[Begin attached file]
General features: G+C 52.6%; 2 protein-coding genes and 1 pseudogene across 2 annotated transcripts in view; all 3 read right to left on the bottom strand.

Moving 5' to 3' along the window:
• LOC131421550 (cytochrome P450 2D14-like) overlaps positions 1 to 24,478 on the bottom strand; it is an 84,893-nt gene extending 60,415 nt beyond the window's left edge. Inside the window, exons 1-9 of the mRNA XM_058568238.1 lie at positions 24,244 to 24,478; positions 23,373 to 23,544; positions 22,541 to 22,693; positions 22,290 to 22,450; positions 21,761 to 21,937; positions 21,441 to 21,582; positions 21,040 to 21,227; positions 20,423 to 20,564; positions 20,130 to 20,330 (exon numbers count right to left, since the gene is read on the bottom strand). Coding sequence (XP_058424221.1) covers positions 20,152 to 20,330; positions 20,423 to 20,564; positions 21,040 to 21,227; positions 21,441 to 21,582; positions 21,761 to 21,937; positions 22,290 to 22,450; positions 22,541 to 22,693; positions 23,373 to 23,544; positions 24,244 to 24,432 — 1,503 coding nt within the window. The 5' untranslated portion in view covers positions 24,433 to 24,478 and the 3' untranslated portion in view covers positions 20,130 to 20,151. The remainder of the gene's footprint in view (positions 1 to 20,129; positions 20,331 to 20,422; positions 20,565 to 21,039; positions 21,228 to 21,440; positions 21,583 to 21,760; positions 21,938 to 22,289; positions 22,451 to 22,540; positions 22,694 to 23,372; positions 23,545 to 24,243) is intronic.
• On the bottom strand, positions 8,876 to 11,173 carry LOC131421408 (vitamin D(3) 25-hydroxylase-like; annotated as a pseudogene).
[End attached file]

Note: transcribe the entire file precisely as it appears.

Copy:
General features: G+C 52.6%; 2 protein-coding genes and 1 pseudogene across 2 annotated transcripts in view; all 3 read right to left on the bottom strand.

Moving 5' to 3' along the window:
• LOC131421550 (cytochrome P450 2D14-like) overlaps positions 1 to 24,478 on the bottom strand; it is an 84,893-nt gene extending 60,415 nt beyond the window's left edge. Inside the window, exons 1-9 of the mRNA XM_058568238.1 lie at positions 24,244 to 24,478; positions 23,373 to 23,544; positions 22,541 to 22,693; positions 22,290 to 22,450; positions 21,761 to 21,937; positions 21,441 to 21,582; positions 21,040 to 21,227; positions 20,423 to 20,564; positions 20,130 to 20,330 (exon numbers count right to left, since the gene is read on the bottom strand). Coding sequence (XP_058424221.1) covers positions 20,152 to 20,330; positions 20,423 to 20,564; positions 21,040 to 21,227; positions 21,441 to 21,582; positions 21,761 to 21,937; positions 22,290 to 22,450; positions 22,541 to 22,693; positions 23,373 to 23,544; positions 24,244 to 24,432 — 1,503 coding nt within the window. The 5' untranslated portion in view covers positions 24,433 to 24,478 and the 3' untranslated portion in view covers positions 20,130 to 20,151. The remainder of the gene's footprint in view (positions 1 to 20,129; positions 20,331 to 20,422; positions 20,565 to 21,039; positions 21,228 to 21,440; positions 21,583 to 21,760; positions 21,938 to 22,289; positions 22,451 to 22,540; positions 22,694 to 23,372; positions 23,545 to 24,243) is intronic.
• On the bottom strand, positions 8,876 to 11,173 carry LOC131421408 (vitamin D(3) 25-hydroxylase-like; annotated as a pseudogene).